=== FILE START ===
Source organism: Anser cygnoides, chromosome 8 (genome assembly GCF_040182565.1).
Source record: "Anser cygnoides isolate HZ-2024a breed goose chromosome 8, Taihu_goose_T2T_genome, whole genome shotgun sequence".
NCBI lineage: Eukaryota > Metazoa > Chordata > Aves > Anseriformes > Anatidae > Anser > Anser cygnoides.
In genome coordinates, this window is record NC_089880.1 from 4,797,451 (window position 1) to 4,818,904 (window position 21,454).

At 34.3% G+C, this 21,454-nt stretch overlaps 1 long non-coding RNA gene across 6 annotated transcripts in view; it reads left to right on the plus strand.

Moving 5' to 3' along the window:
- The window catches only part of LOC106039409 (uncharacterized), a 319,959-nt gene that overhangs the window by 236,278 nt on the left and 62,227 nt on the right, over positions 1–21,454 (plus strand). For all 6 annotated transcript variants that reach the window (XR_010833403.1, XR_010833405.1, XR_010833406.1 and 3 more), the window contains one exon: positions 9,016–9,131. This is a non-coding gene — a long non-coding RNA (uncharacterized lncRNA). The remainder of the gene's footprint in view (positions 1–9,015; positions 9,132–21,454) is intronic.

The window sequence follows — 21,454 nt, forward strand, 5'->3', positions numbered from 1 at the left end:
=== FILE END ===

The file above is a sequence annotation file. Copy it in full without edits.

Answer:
Source organism: Anser cygnoides, chromosome 8 (genome assembly GCF_040182565.1).
Source record: "Anser cygnoides isolate HZ-2024a breed goose chromosome 8, Taihu_goose_T2T_genome, whole genome shotgun sequence".
NCBI lineage: Eukaryota > Metazoa > Chordata > Aves > Anseriformes > Anatidae > Anser > Anser cygnoides.
In genome coordinates, this window is record NC_089880.1 from 4,797,451 (window position 1) to 4,818,904 (window position 21,454).

At 34.3% G+C, this 21,454-nt stretch overlaps 1 long non-coding RNA gene across 6 annotated transcripts in view; it reads left to right on the plus strand.

Moving 5' to 3' along the window:
- The window catches only part of LOC106039409 (uncharacterized), a 319,959-nt gene that overhangs the window by 236,278 nt on the left and 62,227 nt on the right, over positions 1–21,454 (plus strand). For all 6 annotated transcript variants that reach the window (XR_010833403.1, XR_010833405.1, XR_010833406.1 and 3 more), the window contains one exon: positions 9,016–9,131. This is a non-coding gene — a long non-coding RNA (uncharacterized lncRNA). The remainder of the gene's footprint in view (positions 1–9,015; positions 9,132–21,454) is intronic.

The window sequence follows — 21,454 nt, forward strand, 5'->3', positions numbered from 1 at the left end: